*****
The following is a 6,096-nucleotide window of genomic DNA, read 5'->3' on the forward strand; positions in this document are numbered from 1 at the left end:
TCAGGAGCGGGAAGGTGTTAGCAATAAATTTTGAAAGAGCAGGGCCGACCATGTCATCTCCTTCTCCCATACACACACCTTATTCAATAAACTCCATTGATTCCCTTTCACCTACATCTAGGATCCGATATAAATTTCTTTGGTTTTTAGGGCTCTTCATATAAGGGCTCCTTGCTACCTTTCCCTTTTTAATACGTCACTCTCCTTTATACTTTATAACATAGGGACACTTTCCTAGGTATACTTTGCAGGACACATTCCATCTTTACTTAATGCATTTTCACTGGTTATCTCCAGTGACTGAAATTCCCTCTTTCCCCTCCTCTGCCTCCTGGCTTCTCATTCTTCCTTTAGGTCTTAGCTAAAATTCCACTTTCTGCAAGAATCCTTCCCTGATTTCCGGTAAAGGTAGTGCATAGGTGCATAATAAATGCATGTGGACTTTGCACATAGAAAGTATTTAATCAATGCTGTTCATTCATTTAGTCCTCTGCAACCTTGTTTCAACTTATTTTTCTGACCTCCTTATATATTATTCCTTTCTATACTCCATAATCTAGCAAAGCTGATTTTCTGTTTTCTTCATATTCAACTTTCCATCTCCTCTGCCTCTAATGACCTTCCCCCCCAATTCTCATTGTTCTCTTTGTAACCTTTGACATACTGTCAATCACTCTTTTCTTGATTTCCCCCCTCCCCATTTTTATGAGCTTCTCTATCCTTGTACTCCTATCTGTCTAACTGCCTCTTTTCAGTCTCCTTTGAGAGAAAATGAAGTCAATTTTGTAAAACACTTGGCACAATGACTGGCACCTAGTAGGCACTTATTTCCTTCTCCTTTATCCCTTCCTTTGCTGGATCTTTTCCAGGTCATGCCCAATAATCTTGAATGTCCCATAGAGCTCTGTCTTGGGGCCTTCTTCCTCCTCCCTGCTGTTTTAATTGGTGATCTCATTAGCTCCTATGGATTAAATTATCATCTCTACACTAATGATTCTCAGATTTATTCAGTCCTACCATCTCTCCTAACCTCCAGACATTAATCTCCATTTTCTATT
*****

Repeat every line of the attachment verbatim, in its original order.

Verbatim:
The following is a 6,096-nucleotide window of genomic DNA, read 5'->3' on the forward strand; positions in this document are numbered from 1 at the left end:
TCAGGAGCGGGAAGGTGTTAGCAATAAATTTTGAAAGAGCAGGGCCGACCATGTCATCTCCTTCTCCCATACACACACCTTATTCAATAAACTCCATTGATTCCCTTTCACCTACATCTAGGATCCGATATAAATTTCTTTGGTTTTTAGGGCTCTTCATATAAGGGCTCCTTGCTACCTTTCCCTTTTTAATACGTCACTCTCCTTTATACTTTATAACATAGGGACACTTTCCTAGGTATACTTTGCAGGACACATTCCATCTTTACTTAATGCATTTTCACTGGTTATCTCCAGTGACTGAAATTCCCTCTTTCCCCTCCTCTGCCTCCTGGCTTCTCATTCTTCCTTTAGGTCTTAGCTAAAATTCCACTTTCTGCAAGAATCCTTCCCTGATTTCCGGTAAAGGTAGTGCATAGGTGCATAATAAATGCATGTGGACTTTGCACATAGAAAGTATTTAATCAATGCTGTTCATTCATTTAGTCCTCTGCAACCTTGTTTCAACTTATTTTTCTGACCTCCTTATATATTATTCCTTTCTATACTCCATAATCTAGCAAAGCTGATTTTCTGTTTTCTTCATATTCAACTTTCCATCTCCTCTGCCTCTAATGACCTTCCCCCCCAATTCTCATTGTTCTCTTTGTAACCTTTGACATACTGTCAATCACTCTTTTCTTGATTTCCCCCCTCCCCATTTTTATGAGCTTCTCTATCCTTGTACTCCTATCTGTCTAACTGCCTCTTTTCAGTCTCCTTTGAGAGAAAATGAAGTCAATTTTGTAAAACACTTGGCACAATGACTGGCACCTAGTAGGCACTTATTTCCTTCTCCTTTATCCCTTCCTTTGCTGGATCTTTTCCAGGTCATGCCCAATAATCTTGAATGTCCCATAGAGCTCTGTCTTGGGGCCTTCTTCCTCCTCCCTGCTGTTTTAATTGGTGATCTCATTAGCTCCTATGGATTAAATTATCATCTCTACACTAATGATTCTCAGATTTATTCAGTCCTACCATCTCTCCTAACCTCCAGACATTAATCTCCATTTTCTATT